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were people who had erected a well-ordered and in many ways most commendable framework of moral and social values. But then they had allowed the very thing that they had been instrumental in creating to become a monster that enslaved them. History has called these people Judaizers, and, if I may be permitted the pun, they dogged Paul's footsteps constantly in his proclamation of the gospel. Their name gives us a clue to their problem : they insisted that a full observance of Judaic rites, especially circumcision, was indispensable for acceptance by God.

   As we read Philippians 3, it becomes very clear that Paul is attacking not only this particular group of people, but their whole way of life. In other words, the dogs of whom we are to beware are far more numerous than just a small pack of Judaizers. Let's take a look at this issue in more detail.

Crisis of Confidence

The fact of the matter is, and it staggers me to see how many people fail to grasp this, that human beings are dependent beings in every area of life — spiritual, psychological, physical. Every one of us has a basic incompleteness and inadequacy within, which expresses itself in hunger and need and drives us to look for something to satisfy it. As in the physical realm the search may vary in degree, so it does in the psychological realm. One person's psychological needs may be more obvious than another's. But when we say that someone has an inferiority complex, perhaps what we are really communicating is that the person is more conscious of his inadequacy than others. For indeed all of us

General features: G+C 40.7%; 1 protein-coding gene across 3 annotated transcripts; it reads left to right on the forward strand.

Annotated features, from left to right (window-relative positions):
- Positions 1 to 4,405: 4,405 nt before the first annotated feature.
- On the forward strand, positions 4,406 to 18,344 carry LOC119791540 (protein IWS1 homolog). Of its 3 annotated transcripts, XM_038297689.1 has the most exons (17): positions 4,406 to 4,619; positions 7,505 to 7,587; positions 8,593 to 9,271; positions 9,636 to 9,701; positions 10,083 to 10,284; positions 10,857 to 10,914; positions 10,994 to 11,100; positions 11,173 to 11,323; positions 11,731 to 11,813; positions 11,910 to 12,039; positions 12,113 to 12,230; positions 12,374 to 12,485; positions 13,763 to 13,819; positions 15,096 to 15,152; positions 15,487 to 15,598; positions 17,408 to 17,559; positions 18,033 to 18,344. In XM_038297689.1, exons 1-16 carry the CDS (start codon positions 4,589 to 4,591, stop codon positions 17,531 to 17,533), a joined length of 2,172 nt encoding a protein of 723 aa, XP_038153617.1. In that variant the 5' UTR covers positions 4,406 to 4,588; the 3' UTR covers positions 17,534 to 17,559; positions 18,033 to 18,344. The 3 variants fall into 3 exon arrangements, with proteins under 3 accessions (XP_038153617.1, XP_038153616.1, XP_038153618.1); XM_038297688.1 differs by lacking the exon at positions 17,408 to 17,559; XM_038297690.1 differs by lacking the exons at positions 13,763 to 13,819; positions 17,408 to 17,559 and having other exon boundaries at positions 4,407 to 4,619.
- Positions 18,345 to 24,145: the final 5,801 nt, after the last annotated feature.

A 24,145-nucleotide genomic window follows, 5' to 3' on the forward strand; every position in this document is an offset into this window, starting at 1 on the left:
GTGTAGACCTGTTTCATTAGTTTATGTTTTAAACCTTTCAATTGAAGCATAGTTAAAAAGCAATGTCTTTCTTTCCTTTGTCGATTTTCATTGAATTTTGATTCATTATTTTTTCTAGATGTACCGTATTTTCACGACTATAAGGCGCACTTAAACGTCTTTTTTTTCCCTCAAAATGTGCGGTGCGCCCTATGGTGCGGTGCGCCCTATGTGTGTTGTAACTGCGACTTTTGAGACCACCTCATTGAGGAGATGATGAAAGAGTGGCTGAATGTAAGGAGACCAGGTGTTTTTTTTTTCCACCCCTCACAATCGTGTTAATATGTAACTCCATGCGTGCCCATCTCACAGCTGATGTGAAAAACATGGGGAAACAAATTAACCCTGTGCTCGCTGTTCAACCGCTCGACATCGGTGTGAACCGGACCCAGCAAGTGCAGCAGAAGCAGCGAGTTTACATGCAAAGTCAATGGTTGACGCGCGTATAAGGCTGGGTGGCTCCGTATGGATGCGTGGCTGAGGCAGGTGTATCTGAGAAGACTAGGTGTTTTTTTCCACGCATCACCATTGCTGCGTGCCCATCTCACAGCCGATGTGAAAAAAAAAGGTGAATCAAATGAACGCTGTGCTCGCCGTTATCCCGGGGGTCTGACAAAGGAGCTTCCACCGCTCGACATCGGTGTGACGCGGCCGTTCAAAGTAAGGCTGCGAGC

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have inferiority complexes; all of us are inherently insecure, and whether we do it outwardly or not, we are all casting around for whatever we can find to compensate for this feeling.

   Paul makes it clear by implication in this Philippians passage that what we do about our hungers, especially our spiritual and psychological hungers, is a crucial question. (Paul was not writing to people who had great physical needs such as for food or shelter.) Spiritual and psychological needs get bound up together in Scripture. Confidence, which is the main topic of this chapter, is a psychological factor, but it is tied right in with our relationship to Jesus Christ.